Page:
Apple’s iPhone has always been regarded as one of the best when it comes to smartphone cameras. The company built a strong reputation beginning with the iPhone 4, and its stature only rose with subsequent releases. Even with phones like the Galaxy S6 and LG G4 on the market, some people still argue that the iPhone 6 and iPhone 6 Plus are the top of the pile. Not bad for a company that didn’t get caught up in the dreaded megapixel war.

This year, Apple says its iPhone cameras are even better. With an improved 12-megapixel sensor and the ability to shoot 4K video, Apple is once again poised to be the company to beat as far as mobile cameras are concerned. Not one to waste a moment, we took the iPhone 6s—probably the model most people will pick up—out for a quick jaunt, snapping pictures of things around the TechnoBuffalo office.

Apple says its new iPhones come equipped with a state-of-the-art sensor, a new image signal processor, advanced pixel technology, Focus Pixels, improved local tone mapping and optical image stabilization (for the iPhone 6s Plus). Those are a lot of buzzwords meant to hype up Apple’s technology, but it basically just means you can expect better photos, and that’s all consumers care about.

One aspect people might care about is that 12-megapixel sensor. People typically associate a larger number with “better;” many of Apple’s largest competitors have moved well into 16-megapixel territory and up. But we already know that a greater megapixel count doesn’t always equal better quality. When you try and cram more megapixels onto a small smartphone camera sensor, results can be poorer, making the higher megapixel count moot.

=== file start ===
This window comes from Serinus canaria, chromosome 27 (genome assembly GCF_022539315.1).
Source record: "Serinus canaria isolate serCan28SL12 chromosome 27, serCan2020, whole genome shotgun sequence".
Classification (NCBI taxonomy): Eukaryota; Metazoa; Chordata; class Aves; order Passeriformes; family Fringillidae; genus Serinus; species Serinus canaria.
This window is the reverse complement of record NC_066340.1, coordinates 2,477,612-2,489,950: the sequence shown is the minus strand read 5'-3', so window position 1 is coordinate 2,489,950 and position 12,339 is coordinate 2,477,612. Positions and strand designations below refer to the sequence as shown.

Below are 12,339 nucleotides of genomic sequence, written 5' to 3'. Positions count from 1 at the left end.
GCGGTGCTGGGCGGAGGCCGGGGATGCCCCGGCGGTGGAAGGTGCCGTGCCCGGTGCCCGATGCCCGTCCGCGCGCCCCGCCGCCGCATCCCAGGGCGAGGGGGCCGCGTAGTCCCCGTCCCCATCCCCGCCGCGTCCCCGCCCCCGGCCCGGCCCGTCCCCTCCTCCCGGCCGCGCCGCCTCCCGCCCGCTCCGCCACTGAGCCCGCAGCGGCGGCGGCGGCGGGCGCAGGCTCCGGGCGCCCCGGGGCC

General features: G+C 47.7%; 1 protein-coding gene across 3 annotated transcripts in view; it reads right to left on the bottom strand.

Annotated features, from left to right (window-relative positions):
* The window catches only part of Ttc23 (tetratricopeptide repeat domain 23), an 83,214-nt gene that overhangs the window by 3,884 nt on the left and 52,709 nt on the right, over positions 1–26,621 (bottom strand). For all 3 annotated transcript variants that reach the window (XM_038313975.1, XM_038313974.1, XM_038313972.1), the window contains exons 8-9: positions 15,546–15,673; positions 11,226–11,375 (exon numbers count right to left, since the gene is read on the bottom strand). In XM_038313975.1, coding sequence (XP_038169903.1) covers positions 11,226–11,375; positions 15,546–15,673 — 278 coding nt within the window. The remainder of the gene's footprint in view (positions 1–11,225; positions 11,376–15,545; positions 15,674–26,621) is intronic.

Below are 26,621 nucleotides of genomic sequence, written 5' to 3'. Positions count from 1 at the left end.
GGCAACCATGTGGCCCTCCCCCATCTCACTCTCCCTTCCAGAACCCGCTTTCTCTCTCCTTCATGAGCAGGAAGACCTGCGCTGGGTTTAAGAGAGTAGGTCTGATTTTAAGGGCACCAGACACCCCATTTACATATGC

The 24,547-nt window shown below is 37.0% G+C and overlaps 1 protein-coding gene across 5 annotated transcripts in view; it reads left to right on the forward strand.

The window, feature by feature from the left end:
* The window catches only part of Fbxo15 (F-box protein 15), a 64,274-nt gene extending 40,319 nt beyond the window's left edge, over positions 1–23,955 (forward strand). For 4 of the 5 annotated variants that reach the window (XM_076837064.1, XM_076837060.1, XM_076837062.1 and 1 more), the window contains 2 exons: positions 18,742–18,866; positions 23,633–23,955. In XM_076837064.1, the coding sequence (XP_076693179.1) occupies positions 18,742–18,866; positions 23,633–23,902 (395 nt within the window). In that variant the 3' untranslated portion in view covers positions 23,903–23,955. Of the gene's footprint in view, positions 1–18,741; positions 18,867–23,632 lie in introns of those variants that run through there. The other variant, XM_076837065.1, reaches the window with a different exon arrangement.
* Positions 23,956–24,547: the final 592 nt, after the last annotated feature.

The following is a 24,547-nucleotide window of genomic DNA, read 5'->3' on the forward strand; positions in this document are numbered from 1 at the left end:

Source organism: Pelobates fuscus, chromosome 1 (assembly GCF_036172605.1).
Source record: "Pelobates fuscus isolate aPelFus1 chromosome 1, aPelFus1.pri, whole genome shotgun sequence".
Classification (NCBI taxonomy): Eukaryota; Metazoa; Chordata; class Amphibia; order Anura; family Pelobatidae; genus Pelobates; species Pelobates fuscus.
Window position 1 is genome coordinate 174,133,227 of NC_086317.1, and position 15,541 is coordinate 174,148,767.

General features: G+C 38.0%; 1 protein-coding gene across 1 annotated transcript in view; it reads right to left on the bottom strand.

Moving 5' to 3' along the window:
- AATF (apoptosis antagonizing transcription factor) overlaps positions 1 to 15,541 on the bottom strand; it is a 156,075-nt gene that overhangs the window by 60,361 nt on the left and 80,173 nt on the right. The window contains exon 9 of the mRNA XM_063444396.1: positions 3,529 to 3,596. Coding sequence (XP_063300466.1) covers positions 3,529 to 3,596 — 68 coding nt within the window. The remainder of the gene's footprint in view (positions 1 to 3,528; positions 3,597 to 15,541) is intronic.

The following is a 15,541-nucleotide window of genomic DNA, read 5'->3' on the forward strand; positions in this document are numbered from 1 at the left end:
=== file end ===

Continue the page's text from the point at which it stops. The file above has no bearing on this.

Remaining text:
To counteract this, Apple has introduced a technology known as deep trench isolation, which the company says creates a wall between pixels, in theory producing sharper images with more accurate colors. Apple didn’t need to increase the megapixel count, but it’s all about perception. The 8-megapixel sensor of the iPhone 6 and iPhone 6 Plus is still excellent, but it was time to move on. And now users will have more flexibility to crop in on their favorite images.

Some of the other specs of the new iPhone 6s camera include an f/2.2 aperture, a five-element lens, a sapphire crystal lens cover, a backside illumination sensor, and auto image stabilization. The front-facing camera has also been boosted to 5 megapixels, which means your selfies will be sharper than ever. (No, really, the jump up to 5 megapixels actually makes a noticeable difference.)

Like other quick camera posts, we’re not going to deeply analyze the pictures. We’ll let you guys be the judge. Apple’s iPhones have long been considered the leader in the smartphone space when it comes to cameras. But some of its toughest Android competition has caught up, and in some cases surpassed the Cupertino company. Let’s see if Apple’s new flagship really is the camera to beat. We had to resize the images to play nice here; you can see the full resolution images at this link.